11th grade, 2008.

This is an extremely simple program I made to ease and quicken program execution.

I realized that if one used a lot of programs regularly, he’d have no way to actually be able to open one of them at will in “a really quick way”. I guessed that there’d be only so many shortcuts one could place on the desktop without cluttering it up. Even if he doesn’t mind the desktop getting cluttered up, there’s the problem of finding the target program’s icon among the set of all the shortcuts. The same would be the case if he chose to store the shortcuts in the start menu, as well.

I devised a simple method to be able to execute a desired program at will (well, yes, I acknowledge, this program may seem futile to those who don’t mind spending those extra 3 seconds navigating to the shortcut by themselves. But, for “speed users” like me, this program would give a good sense of satisfaction.


The program stays memory resident at all times. The user has to bring up it up by pressing F8 (Function key 8). A main screen comes up with a text box given focus. The user then has to enter a pre-defined string, preferable a string less than 3 characters in length, and push the Enter key. The program then looks up the software pre-assigned¬†to the entered string. It then executes the program and makes itself invisible again. The user can add these short cut strings (which I then called “ZORs” for some childish reasons, don’t ask me how I came up with it) through this program. It also gives the user the option of starting up with Windows.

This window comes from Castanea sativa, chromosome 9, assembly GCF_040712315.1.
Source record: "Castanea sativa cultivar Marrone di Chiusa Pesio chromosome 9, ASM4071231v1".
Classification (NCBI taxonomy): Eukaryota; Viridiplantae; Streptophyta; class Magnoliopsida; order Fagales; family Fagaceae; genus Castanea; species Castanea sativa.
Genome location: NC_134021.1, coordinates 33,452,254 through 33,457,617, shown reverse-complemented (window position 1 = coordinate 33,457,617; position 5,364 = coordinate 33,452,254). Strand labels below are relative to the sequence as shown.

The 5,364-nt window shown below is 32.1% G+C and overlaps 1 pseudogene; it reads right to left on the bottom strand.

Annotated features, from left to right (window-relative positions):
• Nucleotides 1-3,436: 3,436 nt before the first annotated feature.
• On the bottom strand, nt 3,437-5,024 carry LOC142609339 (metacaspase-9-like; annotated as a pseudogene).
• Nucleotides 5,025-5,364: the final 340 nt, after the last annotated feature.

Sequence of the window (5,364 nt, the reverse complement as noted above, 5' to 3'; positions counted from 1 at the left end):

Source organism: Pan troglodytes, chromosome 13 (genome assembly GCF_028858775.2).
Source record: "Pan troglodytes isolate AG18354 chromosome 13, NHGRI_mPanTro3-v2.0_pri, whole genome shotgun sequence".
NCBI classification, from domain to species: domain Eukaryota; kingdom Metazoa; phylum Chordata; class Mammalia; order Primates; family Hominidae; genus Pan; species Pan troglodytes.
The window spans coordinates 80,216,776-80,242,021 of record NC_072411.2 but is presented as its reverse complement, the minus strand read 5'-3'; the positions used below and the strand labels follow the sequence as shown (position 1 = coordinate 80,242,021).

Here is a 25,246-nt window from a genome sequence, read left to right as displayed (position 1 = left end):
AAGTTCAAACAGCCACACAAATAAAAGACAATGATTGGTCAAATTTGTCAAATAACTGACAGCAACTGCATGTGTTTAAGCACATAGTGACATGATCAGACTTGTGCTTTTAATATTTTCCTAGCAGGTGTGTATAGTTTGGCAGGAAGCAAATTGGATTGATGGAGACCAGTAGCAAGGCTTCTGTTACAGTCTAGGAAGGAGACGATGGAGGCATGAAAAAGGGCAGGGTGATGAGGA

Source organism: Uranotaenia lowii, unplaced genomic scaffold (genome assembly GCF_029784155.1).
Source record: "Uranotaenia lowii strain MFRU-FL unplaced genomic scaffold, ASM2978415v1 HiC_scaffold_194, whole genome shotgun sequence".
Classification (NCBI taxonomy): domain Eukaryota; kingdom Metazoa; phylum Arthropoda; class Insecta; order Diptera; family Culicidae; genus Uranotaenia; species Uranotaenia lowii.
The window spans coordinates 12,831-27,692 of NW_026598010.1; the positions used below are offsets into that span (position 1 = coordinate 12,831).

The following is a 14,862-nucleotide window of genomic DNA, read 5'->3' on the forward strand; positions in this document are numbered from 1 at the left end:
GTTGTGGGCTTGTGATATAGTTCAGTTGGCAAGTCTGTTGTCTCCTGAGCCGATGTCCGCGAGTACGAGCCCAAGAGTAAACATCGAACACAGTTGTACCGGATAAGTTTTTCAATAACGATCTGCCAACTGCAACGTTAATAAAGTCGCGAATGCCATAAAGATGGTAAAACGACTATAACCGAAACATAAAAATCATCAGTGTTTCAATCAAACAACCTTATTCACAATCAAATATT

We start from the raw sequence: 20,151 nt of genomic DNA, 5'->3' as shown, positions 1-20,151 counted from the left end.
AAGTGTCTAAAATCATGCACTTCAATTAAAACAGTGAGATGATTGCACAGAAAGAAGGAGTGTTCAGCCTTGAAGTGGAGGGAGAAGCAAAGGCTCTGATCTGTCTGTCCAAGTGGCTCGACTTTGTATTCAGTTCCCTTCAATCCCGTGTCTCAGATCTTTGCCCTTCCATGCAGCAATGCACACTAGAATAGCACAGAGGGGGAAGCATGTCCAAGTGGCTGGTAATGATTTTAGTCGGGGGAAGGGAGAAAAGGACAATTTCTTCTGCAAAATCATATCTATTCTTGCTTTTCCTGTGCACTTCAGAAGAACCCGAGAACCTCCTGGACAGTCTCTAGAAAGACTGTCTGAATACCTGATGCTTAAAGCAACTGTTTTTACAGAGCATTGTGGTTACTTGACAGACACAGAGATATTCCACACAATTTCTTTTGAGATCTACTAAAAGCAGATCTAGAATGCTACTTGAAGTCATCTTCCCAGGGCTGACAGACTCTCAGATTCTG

Main screen

Add ZORs

Screen for adding and defining the short cut strings. (Which I refer to as ZORs, here)


Screen for viewing the short cut strings (ZORs) and the software that they each correspond to.


Window for removing short cut strings (ZORs)

Start up

Option for starting along with Windows.

T optiojns

Window providing options for transparency… Aesthetic reasons.